What is Multi-Factor Authentication (MFA) and why should you care?
If you’re a client of Resolution IT, you’ll have heard us talking about MFA…. A lot. And if not, well there’s no doubt you’ve seen the term flying around.
But what actually is MFA?
Multi-Factor Authentication (MFA), sometimes referred to as 2-Factor Authentication (2FA), is a security method that uses two or more pieces of evidence to verify the identity of a system user.
This is usually something you know (a password), something you have (typically a smartphone for generating a code or a push notification for you to approve or reject) and something you are (some form of biometric test such as a fingerprint).
MFA has been commonly used in online banking platforms for over a decade. More recently it’s use has been widespread for protecting business information in cloud products such as Microsoft 365.
Most applications and cloud services are now suggesting that users set up MFA to protect their accounts, and many organisations are enforcing MFA for any accounts, applications or storage areas that host company or client information.
So what makes MFA such a hot topic?
With cyber attacks on the rise and large-scale data breaches hitting the news more and more often, companies are understandably taking higher precautions around their cyber security. It’s said that around 60% of data breaches involve stolen credentials, whether they’ve been taken via social engineering or hacked. Implementing MFA adds another layer of security to accounts, making it harder for hackers to gain access with a stolen password alone.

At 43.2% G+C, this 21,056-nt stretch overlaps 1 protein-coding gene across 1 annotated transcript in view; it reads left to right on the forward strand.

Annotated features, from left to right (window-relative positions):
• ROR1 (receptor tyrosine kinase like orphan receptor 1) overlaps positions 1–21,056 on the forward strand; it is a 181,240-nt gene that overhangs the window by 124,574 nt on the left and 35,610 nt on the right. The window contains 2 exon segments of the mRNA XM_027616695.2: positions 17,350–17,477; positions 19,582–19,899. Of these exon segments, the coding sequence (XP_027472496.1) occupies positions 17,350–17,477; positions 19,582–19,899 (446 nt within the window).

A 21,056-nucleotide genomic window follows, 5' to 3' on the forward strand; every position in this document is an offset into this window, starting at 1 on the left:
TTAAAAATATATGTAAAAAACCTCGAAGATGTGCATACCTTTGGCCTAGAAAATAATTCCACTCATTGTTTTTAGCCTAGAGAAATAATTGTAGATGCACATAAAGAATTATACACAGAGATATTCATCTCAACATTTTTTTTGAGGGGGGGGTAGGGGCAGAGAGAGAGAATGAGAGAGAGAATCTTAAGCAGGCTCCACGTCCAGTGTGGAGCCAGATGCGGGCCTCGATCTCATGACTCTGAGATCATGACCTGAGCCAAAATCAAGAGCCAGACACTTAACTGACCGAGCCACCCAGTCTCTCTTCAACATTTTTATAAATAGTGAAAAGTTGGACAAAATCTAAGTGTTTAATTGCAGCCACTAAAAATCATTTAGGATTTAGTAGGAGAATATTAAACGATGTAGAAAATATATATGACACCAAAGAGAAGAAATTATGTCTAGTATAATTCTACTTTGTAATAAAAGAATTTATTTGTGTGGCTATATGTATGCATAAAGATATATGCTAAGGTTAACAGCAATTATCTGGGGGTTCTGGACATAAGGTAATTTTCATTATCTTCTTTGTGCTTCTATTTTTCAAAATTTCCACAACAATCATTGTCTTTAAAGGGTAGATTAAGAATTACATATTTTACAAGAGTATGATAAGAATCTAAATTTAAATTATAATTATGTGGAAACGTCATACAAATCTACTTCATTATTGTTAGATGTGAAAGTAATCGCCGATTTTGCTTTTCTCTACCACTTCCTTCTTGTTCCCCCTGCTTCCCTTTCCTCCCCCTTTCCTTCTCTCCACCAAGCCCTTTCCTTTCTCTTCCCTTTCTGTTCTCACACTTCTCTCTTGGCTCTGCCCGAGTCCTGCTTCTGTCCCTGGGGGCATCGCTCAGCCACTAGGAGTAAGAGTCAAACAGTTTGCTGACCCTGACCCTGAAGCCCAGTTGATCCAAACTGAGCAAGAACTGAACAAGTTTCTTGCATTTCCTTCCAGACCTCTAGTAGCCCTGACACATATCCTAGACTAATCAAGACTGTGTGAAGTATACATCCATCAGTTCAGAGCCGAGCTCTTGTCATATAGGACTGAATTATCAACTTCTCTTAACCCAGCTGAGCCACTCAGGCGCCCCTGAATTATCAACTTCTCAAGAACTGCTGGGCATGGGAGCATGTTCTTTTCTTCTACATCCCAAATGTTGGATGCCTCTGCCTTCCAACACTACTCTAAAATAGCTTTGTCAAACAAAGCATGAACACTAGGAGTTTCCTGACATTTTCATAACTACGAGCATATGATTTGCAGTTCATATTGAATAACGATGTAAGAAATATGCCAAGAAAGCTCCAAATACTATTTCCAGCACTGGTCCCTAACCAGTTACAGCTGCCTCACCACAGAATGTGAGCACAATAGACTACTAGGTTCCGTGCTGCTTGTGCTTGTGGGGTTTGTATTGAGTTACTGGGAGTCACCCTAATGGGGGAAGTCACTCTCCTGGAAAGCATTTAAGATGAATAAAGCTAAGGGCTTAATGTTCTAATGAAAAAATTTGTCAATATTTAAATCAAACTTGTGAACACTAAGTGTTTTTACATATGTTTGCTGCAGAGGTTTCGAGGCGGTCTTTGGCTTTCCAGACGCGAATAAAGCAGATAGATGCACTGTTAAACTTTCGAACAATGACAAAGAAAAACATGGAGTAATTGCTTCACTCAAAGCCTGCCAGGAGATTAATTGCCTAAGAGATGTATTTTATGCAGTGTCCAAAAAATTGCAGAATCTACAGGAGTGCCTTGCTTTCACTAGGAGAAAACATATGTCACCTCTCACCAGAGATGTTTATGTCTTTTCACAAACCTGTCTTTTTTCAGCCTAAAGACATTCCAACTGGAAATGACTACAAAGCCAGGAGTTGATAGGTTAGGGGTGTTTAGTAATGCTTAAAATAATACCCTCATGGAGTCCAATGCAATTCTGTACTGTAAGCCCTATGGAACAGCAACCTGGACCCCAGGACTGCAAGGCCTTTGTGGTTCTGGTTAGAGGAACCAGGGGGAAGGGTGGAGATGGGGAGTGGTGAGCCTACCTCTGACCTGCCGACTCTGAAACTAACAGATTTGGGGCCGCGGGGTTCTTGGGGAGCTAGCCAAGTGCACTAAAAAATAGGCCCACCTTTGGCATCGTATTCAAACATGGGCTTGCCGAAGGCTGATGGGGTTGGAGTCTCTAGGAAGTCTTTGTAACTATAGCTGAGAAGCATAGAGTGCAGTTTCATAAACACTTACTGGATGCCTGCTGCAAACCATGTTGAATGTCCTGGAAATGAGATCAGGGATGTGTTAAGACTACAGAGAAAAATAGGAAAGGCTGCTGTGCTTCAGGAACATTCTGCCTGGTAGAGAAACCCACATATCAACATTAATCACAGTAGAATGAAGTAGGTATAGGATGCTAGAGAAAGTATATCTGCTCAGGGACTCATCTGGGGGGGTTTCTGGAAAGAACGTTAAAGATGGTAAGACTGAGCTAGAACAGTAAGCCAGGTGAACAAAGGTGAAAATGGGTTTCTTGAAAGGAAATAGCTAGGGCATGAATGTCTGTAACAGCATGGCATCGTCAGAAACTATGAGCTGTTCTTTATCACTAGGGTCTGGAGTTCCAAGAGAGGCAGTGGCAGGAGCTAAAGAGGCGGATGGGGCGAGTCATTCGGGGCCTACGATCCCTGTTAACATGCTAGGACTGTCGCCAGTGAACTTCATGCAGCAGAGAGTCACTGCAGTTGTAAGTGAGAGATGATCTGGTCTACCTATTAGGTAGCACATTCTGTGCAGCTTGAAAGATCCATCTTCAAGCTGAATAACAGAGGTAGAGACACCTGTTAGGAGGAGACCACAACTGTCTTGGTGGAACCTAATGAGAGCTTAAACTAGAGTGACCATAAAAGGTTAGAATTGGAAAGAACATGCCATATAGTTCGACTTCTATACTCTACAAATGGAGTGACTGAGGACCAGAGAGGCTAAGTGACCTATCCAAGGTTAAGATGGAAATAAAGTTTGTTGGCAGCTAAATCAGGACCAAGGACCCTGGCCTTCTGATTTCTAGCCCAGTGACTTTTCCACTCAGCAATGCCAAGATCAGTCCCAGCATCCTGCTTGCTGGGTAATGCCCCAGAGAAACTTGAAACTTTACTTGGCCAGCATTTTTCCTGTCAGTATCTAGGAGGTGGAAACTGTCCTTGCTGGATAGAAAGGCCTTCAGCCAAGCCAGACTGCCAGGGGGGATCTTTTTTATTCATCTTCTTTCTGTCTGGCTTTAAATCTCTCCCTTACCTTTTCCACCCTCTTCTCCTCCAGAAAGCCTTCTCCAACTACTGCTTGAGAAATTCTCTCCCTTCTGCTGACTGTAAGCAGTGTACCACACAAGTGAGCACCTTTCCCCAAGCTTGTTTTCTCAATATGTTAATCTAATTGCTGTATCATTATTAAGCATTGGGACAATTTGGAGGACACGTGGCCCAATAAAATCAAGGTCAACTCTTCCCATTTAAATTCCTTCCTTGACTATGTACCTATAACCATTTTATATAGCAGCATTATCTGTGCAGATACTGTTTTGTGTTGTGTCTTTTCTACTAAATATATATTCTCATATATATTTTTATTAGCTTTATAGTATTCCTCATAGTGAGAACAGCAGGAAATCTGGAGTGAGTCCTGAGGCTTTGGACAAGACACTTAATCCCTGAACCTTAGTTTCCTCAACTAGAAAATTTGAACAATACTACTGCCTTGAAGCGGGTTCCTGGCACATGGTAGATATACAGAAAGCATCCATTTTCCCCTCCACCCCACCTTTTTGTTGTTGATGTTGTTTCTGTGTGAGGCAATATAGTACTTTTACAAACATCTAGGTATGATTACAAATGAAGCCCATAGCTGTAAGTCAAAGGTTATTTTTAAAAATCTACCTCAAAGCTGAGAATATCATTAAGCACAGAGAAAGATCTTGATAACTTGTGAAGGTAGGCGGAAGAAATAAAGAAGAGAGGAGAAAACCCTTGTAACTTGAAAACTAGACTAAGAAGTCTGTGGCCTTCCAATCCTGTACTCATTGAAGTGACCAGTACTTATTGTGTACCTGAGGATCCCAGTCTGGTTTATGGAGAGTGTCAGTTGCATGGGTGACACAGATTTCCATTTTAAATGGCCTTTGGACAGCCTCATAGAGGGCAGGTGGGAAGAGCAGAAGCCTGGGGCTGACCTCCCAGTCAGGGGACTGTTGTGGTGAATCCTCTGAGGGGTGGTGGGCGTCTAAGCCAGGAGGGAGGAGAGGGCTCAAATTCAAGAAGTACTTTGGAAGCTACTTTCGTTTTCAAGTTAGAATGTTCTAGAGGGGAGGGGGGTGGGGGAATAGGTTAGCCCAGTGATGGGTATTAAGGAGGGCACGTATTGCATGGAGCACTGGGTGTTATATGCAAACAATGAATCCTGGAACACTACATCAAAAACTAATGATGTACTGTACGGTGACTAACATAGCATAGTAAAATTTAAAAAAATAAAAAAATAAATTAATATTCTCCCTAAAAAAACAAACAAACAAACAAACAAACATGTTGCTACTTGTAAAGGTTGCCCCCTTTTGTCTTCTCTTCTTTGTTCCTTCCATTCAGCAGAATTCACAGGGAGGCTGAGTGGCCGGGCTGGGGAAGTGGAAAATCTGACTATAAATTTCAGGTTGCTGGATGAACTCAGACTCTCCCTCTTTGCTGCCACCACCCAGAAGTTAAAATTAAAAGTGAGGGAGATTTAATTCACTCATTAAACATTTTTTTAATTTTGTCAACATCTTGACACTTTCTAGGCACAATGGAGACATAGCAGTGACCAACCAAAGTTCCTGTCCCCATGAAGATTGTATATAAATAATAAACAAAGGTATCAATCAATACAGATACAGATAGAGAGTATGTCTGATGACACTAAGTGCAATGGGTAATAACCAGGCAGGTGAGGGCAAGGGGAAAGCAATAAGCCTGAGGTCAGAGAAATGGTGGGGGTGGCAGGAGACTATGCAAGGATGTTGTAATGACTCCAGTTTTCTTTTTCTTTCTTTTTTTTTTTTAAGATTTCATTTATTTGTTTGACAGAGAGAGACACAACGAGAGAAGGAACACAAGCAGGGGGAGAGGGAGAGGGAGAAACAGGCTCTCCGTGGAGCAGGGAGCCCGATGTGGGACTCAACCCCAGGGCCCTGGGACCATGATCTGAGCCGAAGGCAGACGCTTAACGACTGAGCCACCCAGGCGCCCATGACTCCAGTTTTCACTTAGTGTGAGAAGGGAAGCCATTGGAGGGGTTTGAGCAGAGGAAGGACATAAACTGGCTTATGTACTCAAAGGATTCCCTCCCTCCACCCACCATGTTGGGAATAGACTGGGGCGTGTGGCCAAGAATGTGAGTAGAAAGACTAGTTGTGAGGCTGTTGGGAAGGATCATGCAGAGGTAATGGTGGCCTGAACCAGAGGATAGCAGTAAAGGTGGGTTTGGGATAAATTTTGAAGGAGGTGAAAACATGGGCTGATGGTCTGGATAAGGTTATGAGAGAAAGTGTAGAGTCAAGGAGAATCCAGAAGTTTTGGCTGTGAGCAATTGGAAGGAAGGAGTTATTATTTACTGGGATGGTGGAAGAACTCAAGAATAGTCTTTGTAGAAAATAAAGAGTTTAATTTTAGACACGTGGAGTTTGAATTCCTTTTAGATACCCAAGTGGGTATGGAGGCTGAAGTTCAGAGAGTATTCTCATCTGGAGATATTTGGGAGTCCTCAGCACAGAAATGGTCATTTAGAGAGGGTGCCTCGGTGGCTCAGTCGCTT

How can I implement it?
Most applications now have an MFA option integrated. Start by looking in the security and privacy area of the settings menu, if you can’t find it, a quick internet search will usually help you locate the feature.
Once enabled you’ll then get instructions that guide you through the set up process, usually you can scan a QR code using an authenticator app and it will automatically set it up for you. At Resolution IT, we use the Microsoft Authenticator app, but there are lots to choose from. Speak to your IT provider or internal team if you’re unsure which app is used by your organisation.
Other top tips
Any form of MFA is generally better than none at all, but we recommend avoiding authentication codes delivered by SMS\text message as it’s less secure than other commonly available alternatives such as codes generated by an authenticator application. Also take care with push notifications as it can be easy to inadvertently approve a notification if you are distracted or simply by reflex when you are used to approving your own logins frequently.
Interested in learning more?
If you’d like to find out more about MFA or implement it in your organisation, reach out to our team who will be happy to help you.